breaking news

How to Eat Like a Local in Peru, Sin Carne

May 15th, 2013 | by Ashyln Molly

Peruvian cuisine is rife with delicacies that once could have been your pet but vegetarians won’t have to worry about leaving the table hungry while in Peru. There are numerous vegetarian options and flavors to discover, if you know where to look. Here are four tips for eating meat-free in Peru.

1. Know what You’re Ordering.

A common mistake when trying to eat vegetarian in Peru is messing up the vocabulary. Although the Spanish word “carne” does technically translate into “meat,” in Peru it refers to heavier meats, such as beef or pork. Ordering a dish “sin carne” (without meat) means you’re still likely find chicken or seafood scattered among your vegetables. To be completely clear, you want to be as direct as possible. Something along the lines of “Sin carne, pollo, y pescado; solo verduras” (without meat, chicken or fish, only vegetables), will increase your chances of being happy with your order.

2. Know How to Substitute.

Some of Peru’s most delicious and well-known plates are easily converted into vegetarian dishes without losing any of the authenticity or flavors. I eat meat, but my boyfriend does not, so I’ve had many dishes the standard and the vegetarian way—giving me a pretty good perspective for comparison.

Ceviche. This is a classic seafood dish, especially popular along the coast where locals like to eat the fish fresh the day they’re caught. Peruvian ceviche consists of chucks of white fish marinated in lime juice and served with onions and chili. Vegetarians can sample the same flavor and texture by having mushroom ceviche. The mushrooms are sliced thin to replace the fish. Since the onion and lime flavor is strong in both dishes, there is little difference between them. Mushrooms are expensive in Peru, however, so don’t expect a big price difference.

Lomo Saltado. This dish is found throughout Peru. It features a bottom layer of French fries topped with stir-fried vegetables (tomatoes, onions, peppers) and strips of beef, usually accompanied with a pile of rice. The best option is to replace the beef with strips of soya, as that will soak up the flavors. However, you can always simply order the dish with just the vegetables. Often, you can ask for extra vegetables to replace the meat.

Chifa. Peruvian and Chinese fusion is common in Peru. Local Chinese restaurants are called chifas and are popular for their inexpensive prices and heaping portions. Because the menus usually include dozens of different options, chefs are usually very flexible and let you make your own dish. Just make sure you have them write it down to make sure there is no miscommunication.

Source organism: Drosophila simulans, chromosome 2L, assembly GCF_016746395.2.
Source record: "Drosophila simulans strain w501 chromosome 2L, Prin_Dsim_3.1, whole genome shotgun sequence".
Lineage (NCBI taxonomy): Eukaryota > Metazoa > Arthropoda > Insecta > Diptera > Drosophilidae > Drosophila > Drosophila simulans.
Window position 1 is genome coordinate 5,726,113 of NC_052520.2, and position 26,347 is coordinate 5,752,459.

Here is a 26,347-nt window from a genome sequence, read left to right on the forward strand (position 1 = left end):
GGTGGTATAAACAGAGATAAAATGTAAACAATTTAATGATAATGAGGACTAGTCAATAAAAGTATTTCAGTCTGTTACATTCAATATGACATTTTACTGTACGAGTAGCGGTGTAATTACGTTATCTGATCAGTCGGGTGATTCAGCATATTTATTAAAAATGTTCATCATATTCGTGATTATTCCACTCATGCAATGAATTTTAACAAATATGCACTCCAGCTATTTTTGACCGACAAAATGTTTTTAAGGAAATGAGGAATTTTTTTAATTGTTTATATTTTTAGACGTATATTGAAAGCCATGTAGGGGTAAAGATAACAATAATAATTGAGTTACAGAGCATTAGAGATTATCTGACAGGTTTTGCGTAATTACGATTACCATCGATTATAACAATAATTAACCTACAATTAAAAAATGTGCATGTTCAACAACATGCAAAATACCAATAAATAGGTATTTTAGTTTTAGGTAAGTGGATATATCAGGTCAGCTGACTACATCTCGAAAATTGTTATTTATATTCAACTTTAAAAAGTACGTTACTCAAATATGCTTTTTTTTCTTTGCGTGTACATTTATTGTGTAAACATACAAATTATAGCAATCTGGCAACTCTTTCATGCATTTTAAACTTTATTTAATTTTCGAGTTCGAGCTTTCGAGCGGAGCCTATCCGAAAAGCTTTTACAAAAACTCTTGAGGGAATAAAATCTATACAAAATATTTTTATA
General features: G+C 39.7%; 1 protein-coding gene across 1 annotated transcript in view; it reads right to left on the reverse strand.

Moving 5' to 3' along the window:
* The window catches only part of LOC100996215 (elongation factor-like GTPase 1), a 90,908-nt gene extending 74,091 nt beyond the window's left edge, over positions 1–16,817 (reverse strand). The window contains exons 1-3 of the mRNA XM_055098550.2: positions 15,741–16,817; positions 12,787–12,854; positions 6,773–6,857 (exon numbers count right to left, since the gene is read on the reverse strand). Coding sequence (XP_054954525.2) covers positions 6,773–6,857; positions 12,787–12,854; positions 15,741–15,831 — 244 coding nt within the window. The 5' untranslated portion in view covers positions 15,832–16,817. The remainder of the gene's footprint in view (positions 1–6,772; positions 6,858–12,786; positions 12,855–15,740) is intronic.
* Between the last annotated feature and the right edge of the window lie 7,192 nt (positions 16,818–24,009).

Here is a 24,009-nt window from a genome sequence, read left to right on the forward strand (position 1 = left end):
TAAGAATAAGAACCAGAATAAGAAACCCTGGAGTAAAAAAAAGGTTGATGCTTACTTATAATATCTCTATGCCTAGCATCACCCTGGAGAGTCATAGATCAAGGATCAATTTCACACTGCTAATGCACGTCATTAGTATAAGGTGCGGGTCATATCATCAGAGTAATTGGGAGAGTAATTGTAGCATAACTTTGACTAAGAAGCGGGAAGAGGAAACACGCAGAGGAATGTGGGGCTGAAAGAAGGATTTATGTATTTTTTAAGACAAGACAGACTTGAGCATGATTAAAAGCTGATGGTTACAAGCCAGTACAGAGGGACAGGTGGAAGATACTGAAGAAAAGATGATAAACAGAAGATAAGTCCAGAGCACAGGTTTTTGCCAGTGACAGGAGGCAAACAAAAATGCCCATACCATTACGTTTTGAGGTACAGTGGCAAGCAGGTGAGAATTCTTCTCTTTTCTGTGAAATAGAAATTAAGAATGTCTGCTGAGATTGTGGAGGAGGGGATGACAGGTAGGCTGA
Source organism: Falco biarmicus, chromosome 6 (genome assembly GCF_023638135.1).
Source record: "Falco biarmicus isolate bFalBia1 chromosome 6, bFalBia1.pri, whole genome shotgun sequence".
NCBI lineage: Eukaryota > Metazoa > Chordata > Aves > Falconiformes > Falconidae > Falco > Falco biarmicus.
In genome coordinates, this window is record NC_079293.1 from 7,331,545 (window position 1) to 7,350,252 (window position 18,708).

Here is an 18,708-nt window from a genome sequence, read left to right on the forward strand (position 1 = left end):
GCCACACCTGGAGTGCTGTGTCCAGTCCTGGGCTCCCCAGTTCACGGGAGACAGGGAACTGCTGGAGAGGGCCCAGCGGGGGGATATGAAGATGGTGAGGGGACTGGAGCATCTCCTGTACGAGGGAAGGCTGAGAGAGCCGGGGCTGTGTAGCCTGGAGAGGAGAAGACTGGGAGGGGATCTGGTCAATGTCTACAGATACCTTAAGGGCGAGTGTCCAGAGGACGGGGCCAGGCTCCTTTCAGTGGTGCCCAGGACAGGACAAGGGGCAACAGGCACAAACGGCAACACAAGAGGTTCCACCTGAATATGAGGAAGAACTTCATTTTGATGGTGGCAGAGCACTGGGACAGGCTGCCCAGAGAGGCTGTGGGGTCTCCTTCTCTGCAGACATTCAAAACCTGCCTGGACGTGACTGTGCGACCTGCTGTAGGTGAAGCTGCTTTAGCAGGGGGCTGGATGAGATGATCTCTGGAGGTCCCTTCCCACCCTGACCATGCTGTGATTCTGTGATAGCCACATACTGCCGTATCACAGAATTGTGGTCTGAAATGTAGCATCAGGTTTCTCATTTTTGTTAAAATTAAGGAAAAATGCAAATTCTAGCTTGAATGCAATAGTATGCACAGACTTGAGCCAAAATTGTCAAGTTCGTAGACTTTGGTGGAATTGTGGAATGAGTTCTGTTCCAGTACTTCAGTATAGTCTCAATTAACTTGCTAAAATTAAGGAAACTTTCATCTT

3. Go Ancient.

The most famous ancient Peruvian civilization, the Inca Empire, did not eat a meat-heavy diet. They lived on Andean staples, such as potatoes and quinoa. Today these dishes are still prevalent in Peru and used creatively in many dishes. There are over 4,000 types of potatoes in Peru, and they are cooked and served in variety of ways. Quinoa is a pseudo-grain with nutrient properties surpassing wheat, maize, and rice; it’s often touted as a superfood and a good source of protein. Yuca (cassava) is another tasty option.

4. Go Tropical.

Over half of Peru’s landmass is covered by the Amazon rainforest and basin. It is no surprise then that jungle fruits are bountiful. Travelers will find many fruits that often don’t make it to western supermarkets, and if they do, arrive at a much higher price. Several interesting fruits come from the Andes as well. Juices are the most common way to consume the exotic fruits, but many are eaten whole, or cooked into desserts. Lucuma is extremely popular, used as a flavoring for many desserts and ice creams. Chirimoya is also found in desserts, but can be eaten fresh as well. The fruit is creamy and makes a nice treat at the beach. Granadilla may be the oddest of the bunch. With an orange shell that is cracked open rather than peeled, the inside is full of gooey seeds, which can be slurped up as a healthy treat.

Laura Elise is a Lima resident and long-term South America traveler who writes for SA Luxury Expeditions (http://www.saluxuryexpeditions.com/).

Leave a Reply

Your email address will not be published. Required fields are marked *